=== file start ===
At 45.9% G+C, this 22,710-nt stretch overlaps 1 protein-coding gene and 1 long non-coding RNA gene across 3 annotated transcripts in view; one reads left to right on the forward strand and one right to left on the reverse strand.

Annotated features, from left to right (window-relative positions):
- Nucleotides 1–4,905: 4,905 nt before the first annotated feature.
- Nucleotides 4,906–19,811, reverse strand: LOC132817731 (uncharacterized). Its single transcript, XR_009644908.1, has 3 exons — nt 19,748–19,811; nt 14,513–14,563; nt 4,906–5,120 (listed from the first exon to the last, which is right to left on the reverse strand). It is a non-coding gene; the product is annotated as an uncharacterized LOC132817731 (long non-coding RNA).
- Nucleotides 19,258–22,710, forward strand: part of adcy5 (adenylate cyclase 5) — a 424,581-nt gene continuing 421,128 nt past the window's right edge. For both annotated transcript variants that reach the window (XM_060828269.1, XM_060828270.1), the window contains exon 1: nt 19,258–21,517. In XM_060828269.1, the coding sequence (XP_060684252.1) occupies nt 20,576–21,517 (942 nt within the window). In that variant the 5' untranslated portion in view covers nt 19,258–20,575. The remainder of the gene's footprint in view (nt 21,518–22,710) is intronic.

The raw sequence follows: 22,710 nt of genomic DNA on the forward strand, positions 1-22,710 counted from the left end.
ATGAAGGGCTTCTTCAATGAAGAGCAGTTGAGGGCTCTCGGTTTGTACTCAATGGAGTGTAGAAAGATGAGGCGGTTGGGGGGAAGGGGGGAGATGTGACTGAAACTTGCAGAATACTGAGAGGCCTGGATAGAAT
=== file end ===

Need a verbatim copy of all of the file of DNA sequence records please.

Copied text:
At 45.9% G+C, this 22,710-nt stretch overlaps 1 protein-coding gene and 1 long non-coding RNA gene across 3 annotated transcripts in view; one reads left to right on the forward strand and one right to left on the reverse strand.

Annotated features, from left to right (window-relative positions):
- Nucleotides 1–4,905: 4,905 nt before the first annotated feature.
- Nucleotides 4,906–19,811, reverse strand: LOC132817731 (uncharacterized). Its single transcript, XR_009644908.1, has 3 exons — nt 19,748–19,811; nt 14,513–14,563; nt 4,906–5,120 (listed from the first exon to the last, which is right to left on the reverse strand). It is a non-coding gene; the product is annotated as an uncharacterized LOC132817731 (long non-coding RNA).
- Nucleotides 19,258–22,710, forward strand: part of adcy5 (adenylate cyclase 5) — a 424,581-nt gene continuing 421,128 nt past the window's right edge. For both annotated transcript variants that reach the window (XM_060828269.1, XM_060828270.1), the window contains exon 1: nt 19,258–21,517. In XM_060828269.1, the coding sequence (XP_060684252.1) occupies nt 20,576–21,517 (942 nt within the window). In that variant the 5' untranslated portion in view covers nt 19,258–20,575. The remainder of the gene's footprint in view (nt 21,518–22,710) is intronic.

The raw sequence follows: 22,710 nt of genomic DNA on the forward strand, positions 1-22,710 counted from the left end.
ATGAAGGGCTTCTTCAATGAAGAGCAGTTGAGGGCTCTCGGTTTGTACTCAATGGAGTGTAGAAAGATGAGGCGGTTGGGGGGAAGGGGGGAGATGTGACTGAAACTTGCAGAATACTGAGAGGCCTGGATAGAAT